The New York Times highlighted an incredibly important piece of research by the ACT and the
Education Trust yesterday, demonstrating that American high schools are not doing an adequate job preparing students for college, and by extension, work. Most critically, the report argues that it’s not even that students aren’t taking enough “core curriculum,” or college preparation course; it’s that those courses are insufficiently challenging to students. As a result, many students, even those who get excellent grades in high school, are unprepared for what comes after high school.
The full report is powerful stuff. Instead of tired old bromides about the relative flatness of the modern world or vague suggestions to emphasize traditional curriculum, the report suggests two core things:
- curriculum that is consistently challenging
- classroom activities that demand that students analyze, rather than memorize, information.
Radical ideas, huh? Providing an education that is premised in a belief that students can and
should think, in order to become active members of our society, polity, and economy. In simpler terms, we need to demand that our schools and teachers believe in the ability of students to think and give them the tools to do it:
Kati Haycock, director of the Education Trust, another Washington group that advocates setting standards, said she finds many schools not offering challenging work.
“When you look at the assignments these kids get, it is just appalling,” she said. “A course may be labeled college-preparatory English. But if the kids get more than three-paragraph-long assignments, it is unusual. Or they’ll be asked to color a poster. We say, ‘How about doing analysis?’ and they look at us like we are demented.”
The funny thing is that, in my experience, students actually want classrooms that do challenge them. Nothing is more frustrating than a day spent doing activities that aren’t challenging, whether it’s learning social studies through fill in the blank worksheets or English through film versions
of literature. Those activities might fill class time or appease students who become, as we all on occasion do, bored or frustrated with class work, but they do not serve the mission of the school or the interests of the students. In excess, these mind numbing, non-analytical approaches do harm to students, robbing them of the ability to think critically, analyze information, and engage in deep thought.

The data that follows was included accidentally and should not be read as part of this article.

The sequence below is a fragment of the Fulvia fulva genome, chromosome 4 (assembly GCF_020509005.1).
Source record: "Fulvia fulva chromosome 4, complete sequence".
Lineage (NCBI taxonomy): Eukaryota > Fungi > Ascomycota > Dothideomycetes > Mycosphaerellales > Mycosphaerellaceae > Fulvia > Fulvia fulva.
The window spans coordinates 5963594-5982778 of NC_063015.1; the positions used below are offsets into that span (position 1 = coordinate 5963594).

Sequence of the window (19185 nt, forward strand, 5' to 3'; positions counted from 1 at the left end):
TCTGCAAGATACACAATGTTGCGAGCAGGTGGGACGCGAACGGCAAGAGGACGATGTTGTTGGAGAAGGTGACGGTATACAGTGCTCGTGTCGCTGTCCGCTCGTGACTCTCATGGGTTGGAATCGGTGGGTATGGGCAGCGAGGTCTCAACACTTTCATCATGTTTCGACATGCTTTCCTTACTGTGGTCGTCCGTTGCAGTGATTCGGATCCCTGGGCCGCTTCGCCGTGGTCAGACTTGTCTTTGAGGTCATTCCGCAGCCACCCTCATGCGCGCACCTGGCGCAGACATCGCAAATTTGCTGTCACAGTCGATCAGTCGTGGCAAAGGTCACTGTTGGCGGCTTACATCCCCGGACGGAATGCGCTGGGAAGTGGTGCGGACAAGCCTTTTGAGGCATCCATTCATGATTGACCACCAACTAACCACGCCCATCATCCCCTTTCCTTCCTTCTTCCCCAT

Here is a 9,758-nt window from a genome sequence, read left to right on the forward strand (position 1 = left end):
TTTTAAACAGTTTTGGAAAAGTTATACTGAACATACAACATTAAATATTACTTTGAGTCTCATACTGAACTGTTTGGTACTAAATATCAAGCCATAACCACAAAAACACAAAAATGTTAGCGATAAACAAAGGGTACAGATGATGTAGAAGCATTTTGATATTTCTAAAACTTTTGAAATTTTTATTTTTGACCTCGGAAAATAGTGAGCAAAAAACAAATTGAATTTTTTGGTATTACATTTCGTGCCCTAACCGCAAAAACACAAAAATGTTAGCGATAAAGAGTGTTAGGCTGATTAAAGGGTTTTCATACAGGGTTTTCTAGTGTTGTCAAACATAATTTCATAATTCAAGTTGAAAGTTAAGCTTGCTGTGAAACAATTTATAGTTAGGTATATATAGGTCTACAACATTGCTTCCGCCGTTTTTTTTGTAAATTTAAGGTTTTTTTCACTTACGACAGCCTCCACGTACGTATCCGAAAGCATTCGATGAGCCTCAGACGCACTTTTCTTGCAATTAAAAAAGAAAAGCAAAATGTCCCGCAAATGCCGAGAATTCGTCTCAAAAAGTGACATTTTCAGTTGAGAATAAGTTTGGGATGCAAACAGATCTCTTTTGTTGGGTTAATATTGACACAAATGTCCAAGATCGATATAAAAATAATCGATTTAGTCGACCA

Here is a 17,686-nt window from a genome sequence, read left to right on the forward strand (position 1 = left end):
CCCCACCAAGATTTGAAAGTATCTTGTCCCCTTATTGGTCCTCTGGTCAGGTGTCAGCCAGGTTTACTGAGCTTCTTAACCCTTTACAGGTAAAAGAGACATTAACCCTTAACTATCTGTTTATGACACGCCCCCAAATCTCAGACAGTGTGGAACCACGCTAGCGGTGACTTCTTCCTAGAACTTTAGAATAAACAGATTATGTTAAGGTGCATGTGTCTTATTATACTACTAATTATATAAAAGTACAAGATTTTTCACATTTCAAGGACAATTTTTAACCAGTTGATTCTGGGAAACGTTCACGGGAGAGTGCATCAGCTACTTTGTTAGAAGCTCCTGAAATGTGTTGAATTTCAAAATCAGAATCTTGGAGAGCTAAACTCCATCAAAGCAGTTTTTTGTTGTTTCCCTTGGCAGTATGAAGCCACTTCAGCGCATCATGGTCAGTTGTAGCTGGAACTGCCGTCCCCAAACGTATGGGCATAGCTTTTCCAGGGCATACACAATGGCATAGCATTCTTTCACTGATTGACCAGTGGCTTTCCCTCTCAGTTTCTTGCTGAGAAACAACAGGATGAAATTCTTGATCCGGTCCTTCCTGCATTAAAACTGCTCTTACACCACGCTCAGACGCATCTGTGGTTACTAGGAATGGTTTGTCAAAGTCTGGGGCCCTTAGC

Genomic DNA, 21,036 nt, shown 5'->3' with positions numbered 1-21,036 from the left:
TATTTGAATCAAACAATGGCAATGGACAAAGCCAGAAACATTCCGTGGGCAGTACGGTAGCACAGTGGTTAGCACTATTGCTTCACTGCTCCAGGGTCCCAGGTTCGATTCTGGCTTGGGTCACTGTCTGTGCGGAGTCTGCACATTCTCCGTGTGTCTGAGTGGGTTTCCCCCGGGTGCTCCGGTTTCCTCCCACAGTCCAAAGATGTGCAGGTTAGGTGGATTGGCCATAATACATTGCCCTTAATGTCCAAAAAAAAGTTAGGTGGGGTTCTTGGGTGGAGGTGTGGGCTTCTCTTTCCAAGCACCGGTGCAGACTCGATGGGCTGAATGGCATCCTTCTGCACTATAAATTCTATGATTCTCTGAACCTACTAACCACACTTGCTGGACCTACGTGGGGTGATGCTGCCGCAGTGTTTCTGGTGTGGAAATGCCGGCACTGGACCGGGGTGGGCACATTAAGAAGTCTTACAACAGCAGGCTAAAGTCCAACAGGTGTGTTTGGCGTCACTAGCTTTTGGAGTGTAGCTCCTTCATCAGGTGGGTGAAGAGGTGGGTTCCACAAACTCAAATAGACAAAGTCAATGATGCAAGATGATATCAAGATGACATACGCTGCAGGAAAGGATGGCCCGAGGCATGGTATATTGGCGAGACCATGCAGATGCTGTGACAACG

The impact of low preparation is devastating. States spend enormous amounts of money teaching students in remedial classes at the college level, students fail to graduate and often acquire huge debts in the pursuit of education they are simply unprepared for, and our workforce is less skilled,
less adaptable. None of those consequences matter as much as the real impact of not developing critical thinking skills; that failure robs our students of the capacity to be fully developed human beings, engaged in their world.
So what do we do? It’s a complicated problem with relatively simple solutions. For a moment, we need to put aside the endless debates about teacher pay, No Child Left Behind, and merit pay and focus our attention on what will help us better prepare our students. Teachers need to put aside
curriculum with easy, objective answers and embrace complexity, discussion, and dialectic thinking. Administrators need to support and nurture alternative, experimental education. The public and parents need to ask hard questions and demand quality, rigorous instruction from their schools.
Obviously, those suggestions are broad strokes, and implementation will be the difficult part,
but a philosophical commitment to the idea that education should make us better thinkers, not better consumers, is essential if we hope to reverse these frightening failures of our schools. I’m anything but a Pollyanna about most social issues, but I am optimistic that schools can improve, if we have the will to do it.
We just need to do it soon, before we don’t have anyone left to think about it.